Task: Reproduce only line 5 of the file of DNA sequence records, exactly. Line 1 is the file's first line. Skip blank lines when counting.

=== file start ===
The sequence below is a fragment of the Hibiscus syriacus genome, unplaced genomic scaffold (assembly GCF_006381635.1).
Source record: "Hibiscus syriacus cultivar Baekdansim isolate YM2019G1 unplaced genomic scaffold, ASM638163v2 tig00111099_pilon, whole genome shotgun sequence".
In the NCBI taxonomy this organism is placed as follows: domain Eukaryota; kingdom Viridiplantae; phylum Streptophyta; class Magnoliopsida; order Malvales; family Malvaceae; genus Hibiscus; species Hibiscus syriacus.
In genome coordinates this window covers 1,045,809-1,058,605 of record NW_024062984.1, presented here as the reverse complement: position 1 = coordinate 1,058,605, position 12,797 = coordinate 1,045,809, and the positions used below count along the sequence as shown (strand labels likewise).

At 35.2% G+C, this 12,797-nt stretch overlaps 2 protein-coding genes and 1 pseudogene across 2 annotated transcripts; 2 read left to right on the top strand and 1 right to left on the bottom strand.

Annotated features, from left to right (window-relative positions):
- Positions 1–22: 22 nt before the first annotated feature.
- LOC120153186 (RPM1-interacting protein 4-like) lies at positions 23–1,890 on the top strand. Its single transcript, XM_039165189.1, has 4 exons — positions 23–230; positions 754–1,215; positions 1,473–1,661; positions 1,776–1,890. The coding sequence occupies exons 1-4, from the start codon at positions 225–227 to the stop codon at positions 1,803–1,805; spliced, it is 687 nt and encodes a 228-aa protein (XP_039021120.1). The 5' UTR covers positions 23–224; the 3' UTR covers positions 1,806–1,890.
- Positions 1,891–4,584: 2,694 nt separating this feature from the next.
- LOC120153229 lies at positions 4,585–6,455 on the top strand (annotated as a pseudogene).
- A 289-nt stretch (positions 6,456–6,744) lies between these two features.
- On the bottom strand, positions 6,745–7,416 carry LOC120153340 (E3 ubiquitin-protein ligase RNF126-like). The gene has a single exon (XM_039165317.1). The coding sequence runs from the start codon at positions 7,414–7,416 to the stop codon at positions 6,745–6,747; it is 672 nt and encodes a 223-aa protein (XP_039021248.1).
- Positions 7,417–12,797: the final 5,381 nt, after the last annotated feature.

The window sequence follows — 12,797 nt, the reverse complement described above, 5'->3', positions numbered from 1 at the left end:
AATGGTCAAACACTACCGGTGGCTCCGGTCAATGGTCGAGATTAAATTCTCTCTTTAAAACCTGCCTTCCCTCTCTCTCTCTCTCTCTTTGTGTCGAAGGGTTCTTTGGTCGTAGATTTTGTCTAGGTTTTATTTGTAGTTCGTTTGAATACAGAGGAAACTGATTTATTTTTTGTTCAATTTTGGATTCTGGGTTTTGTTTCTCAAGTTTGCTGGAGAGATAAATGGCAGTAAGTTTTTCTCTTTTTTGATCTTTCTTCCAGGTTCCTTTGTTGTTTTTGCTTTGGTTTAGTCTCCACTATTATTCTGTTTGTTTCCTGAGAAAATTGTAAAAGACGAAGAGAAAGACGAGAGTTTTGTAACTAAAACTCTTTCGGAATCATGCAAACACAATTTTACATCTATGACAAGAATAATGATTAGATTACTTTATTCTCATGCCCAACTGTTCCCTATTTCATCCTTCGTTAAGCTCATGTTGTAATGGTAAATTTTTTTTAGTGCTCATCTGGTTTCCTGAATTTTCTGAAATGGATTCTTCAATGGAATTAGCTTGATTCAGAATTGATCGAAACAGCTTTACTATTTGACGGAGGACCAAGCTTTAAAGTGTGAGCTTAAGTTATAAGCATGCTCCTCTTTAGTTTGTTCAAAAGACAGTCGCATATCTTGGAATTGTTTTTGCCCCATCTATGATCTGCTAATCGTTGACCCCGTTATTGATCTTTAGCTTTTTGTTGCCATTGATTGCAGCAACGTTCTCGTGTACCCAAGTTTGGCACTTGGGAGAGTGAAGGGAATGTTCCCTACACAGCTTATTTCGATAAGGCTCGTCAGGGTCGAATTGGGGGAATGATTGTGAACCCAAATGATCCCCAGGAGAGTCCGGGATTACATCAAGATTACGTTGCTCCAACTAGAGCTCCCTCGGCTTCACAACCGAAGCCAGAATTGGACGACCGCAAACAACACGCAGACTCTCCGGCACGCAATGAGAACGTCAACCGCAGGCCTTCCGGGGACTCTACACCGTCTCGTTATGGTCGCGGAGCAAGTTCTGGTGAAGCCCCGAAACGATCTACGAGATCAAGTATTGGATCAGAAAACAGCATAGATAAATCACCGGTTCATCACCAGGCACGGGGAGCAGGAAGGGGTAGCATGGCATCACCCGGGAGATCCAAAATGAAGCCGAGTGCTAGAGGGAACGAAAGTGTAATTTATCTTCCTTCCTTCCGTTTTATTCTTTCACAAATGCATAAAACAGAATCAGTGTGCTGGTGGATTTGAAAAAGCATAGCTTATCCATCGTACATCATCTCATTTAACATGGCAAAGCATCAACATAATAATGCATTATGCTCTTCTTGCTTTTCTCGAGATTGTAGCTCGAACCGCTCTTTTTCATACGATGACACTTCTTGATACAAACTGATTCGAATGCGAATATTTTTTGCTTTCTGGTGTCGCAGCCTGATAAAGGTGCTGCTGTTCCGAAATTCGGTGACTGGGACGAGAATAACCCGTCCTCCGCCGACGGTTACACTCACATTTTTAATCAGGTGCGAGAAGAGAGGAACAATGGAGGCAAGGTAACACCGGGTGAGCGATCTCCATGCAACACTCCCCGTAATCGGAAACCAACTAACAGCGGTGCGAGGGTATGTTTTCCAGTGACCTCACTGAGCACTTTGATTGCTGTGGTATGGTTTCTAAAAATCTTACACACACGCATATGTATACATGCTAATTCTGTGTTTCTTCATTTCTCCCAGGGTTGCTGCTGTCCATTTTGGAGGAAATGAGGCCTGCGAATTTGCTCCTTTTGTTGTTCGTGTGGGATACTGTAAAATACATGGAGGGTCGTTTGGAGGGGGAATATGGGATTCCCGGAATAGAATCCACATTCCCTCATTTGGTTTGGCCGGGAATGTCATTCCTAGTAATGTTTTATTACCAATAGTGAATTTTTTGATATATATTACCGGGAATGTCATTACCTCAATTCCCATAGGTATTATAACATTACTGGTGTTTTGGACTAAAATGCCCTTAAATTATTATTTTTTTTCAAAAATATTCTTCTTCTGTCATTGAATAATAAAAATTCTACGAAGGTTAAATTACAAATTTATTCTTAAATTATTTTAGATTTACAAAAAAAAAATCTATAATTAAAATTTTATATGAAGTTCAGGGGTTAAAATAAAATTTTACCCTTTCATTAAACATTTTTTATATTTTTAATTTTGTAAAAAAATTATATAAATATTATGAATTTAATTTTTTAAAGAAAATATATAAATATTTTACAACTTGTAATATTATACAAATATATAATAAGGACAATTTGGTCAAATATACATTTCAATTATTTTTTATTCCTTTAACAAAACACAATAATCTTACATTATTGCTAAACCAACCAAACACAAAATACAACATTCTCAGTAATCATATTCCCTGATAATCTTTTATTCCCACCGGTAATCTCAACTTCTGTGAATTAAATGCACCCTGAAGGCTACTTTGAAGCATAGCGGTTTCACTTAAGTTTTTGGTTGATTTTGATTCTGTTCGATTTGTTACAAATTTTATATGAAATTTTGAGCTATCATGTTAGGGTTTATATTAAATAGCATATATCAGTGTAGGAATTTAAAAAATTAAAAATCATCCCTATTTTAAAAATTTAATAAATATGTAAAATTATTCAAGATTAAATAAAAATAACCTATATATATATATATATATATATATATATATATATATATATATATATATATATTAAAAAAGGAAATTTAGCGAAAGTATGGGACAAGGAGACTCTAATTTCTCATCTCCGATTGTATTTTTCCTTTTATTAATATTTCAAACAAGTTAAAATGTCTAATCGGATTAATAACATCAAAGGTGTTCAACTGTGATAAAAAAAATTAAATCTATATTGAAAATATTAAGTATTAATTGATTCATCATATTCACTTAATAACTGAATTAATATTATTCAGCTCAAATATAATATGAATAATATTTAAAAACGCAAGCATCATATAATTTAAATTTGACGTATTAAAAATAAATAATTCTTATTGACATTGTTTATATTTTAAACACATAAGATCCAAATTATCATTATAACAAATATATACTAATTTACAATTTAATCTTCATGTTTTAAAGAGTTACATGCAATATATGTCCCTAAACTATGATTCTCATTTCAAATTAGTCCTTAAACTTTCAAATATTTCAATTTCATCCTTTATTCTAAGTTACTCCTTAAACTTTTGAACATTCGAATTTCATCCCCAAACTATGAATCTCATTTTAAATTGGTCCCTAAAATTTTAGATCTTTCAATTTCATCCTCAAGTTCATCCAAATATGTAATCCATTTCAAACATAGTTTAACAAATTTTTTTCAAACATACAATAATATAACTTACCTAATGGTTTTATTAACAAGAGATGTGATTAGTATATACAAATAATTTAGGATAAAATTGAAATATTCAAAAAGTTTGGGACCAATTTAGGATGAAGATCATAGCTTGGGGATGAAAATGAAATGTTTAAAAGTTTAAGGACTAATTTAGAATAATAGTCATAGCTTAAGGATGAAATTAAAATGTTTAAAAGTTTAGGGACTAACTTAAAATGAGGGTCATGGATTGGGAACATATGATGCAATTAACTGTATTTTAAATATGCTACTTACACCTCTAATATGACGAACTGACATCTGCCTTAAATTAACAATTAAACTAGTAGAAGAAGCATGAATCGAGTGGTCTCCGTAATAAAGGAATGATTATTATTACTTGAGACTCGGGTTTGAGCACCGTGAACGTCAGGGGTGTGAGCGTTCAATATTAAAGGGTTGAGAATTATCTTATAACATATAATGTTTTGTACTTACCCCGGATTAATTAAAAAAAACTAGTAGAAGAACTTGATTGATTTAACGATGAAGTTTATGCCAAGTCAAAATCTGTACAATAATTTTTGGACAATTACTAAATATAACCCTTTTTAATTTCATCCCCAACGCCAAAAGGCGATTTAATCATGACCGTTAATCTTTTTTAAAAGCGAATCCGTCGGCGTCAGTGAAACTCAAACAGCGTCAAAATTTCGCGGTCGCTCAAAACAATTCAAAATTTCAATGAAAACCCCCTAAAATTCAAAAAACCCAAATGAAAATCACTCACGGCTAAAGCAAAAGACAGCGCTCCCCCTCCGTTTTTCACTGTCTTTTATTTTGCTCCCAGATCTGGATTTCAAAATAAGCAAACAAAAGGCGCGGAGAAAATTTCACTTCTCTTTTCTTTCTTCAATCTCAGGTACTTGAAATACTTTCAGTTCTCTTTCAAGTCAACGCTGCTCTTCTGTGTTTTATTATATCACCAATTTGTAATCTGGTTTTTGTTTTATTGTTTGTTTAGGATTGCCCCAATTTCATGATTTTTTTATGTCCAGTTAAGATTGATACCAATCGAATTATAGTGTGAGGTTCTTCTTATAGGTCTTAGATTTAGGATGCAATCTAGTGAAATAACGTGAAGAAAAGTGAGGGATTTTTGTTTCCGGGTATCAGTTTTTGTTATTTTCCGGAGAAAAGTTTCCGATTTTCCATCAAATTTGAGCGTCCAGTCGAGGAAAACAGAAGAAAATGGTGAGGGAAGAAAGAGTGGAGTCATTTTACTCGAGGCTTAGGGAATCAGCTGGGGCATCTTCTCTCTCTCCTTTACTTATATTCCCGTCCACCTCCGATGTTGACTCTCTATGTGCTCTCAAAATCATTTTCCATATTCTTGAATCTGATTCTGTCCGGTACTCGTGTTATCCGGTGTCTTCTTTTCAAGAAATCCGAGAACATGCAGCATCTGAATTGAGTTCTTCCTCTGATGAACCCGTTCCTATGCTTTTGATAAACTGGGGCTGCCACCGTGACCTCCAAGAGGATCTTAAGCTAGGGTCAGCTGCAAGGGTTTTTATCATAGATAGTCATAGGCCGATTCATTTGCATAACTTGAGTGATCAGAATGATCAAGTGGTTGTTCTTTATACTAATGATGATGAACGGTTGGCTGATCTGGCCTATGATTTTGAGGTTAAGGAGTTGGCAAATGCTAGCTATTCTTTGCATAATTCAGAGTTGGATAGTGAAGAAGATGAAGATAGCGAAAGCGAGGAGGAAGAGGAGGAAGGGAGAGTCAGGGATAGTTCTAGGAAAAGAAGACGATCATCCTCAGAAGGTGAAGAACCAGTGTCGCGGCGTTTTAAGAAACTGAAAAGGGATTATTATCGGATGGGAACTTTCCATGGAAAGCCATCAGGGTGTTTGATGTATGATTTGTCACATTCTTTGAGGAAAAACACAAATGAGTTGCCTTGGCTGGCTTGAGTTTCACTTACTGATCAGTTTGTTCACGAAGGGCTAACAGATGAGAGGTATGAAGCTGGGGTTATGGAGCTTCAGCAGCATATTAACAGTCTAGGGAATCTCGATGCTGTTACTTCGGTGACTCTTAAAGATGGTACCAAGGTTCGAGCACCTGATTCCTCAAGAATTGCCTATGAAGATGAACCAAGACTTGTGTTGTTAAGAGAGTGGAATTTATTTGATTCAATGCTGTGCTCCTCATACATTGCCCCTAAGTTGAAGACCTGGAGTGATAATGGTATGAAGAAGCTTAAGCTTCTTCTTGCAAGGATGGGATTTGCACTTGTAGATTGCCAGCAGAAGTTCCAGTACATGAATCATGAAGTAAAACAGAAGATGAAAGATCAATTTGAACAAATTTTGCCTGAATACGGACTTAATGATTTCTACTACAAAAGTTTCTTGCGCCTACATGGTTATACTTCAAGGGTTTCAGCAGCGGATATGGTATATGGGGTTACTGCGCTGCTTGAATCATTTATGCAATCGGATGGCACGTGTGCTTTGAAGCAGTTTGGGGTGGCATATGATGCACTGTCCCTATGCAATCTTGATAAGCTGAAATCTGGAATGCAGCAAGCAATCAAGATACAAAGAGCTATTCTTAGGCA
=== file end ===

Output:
At 35.2% G+C, this 12,797-nt stretch overlaps 2 protein-coding genes and 1 pseudogene across 2 annotated transcripts; 2 read left to right on the top strand and 1 right to left on the bottom strand.